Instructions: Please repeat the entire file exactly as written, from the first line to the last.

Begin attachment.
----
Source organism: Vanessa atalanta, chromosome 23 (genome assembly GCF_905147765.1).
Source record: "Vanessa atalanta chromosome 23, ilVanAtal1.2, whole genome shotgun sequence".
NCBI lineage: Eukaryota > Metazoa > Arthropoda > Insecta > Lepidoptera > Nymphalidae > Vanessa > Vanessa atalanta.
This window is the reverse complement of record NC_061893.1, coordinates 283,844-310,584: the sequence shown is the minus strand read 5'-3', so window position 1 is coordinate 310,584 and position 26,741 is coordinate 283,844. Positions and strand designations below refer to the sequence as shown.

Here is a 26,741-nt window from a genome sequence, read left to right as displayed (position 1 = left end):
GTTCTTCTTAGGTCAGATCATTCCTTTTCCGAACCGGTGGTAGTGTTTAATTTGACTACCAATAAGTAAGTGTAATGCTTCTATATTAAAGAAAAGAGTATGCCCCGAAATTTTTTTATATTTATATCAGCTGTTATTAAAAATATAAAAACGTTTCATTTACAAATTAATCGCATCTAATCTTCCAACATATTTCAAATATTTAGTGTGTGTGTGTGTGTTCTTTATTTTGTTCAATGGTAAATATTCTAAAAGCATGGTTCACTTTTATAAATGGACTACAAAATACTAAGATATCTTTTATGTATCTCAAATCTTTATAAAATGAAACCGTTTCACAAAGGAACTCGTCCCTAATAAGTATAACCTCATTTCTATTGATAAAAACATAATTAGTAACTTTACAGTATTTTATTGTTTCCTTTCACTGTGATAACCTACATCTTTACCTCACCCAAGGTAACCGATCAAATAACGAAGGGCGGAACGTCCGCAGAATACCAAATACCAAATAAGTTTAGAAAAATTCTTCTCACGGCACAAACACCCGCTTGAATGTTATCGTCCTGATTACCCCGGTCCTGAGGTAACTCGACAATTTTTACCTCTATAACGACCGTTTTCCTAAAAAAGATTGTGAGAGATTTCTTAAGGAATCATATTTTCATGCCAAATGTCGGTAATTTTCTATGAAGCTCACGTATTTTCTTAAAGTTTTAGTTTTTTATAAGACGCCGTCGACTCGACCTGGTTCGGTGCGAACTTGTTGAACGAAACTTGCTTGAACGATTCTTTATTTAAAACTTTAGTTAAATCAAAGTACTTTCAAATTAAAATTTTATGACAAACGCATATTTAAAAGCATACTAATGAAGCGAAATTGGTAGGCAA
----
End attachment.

Source organism: Vanessa atalanta, chromosome 23 (genome assembly GCF_905147765.1).
Source record: "Vanessa atalanta chromosome 23, ilVanAtal1.2, whole genome shotgun sequence".
NCBI lineage: Eukaryota > Metazoa > Arthropoda > Insecta > Lepidoptera > Nymphalidae > Vanessa > Vanessa atalanta.
This window is the reverse complement of record NC_061893.1, coordinates 283,844-310,584: the sequence shown is the minus strand read 5'-3', so window position 1 is coordinate 310,584 and position 26,741 is coordinate 283,844. Positions and strand designations below refer to the sequence as shown.

Here is a 26,741-nt window from a genome sequence, read left to right as displayed (position 1 = left end):
GTTCTTCTTAGGTCAGATCATTCCTTTTCCGAACCGGTGGTAGTGTTTAATTTGACTACCAATAAGTAAGTGTAATGCTTCTATATTAAAGAAAAGAGTATGCCCCGAAATTTTTTTATATTTATATCAGCTGTTATTAAAAATATAAAAACGTTTCATTTACAAATTAATCGCATCTAATCTTCCAACATATTTCAAATATTTAGTGTGTGTGTGTGTGTTCTTTATTTTGTTCAATGGTAAATATTCTAAAAGCATGGTTCACTTTTATAAATGGACTACAAAATACTAAGATATCTTTTATGTATCTCAAATCTTTATAAAATGAAACCGTTTCACAAAGGAACTCGTCCCTAATAAGTATAACCTCATTTCTATTGATAAAAACATAATTAGTAACTTTACAGTATTTTATTGTTTCCTTTCACTGTGATAACCTACATCTTTACCTCACCCAAGGTAACCGATCAAATAACGAAGGGCGGAACGTCCGCAGAATACCAAATACCAAATAAGTTTAGAAAAATTCTTCTCACGGCACAAACACCCGCTTGAATGTTATCGTCCTGATTACCCCGGTCCTGAGGTAACTCGACAATTTTTACCTCTATAACGACCGTTTTCCTAAAAAAGATTGTGAGAGATTTCTTAAGGAATCATATTTTCATGCCAAATGTCGGTAATTTTCTATGAAGCTCACGTATTTTCTTAAAGTTTTAGTTTTTTATAAGACGCCGTCGACTCGACCTGGTTCGGTGCGAACTTGTTGAACGAAACTTGCTTGAACGATTCTTTATTTAAAACTTTAGTTAAATCAAAGTACTTTCAAATTAAAATTTTATGACAAACGCATATTTAAAAGCATACTAATGAAGCGAAATTGGTAGGCAA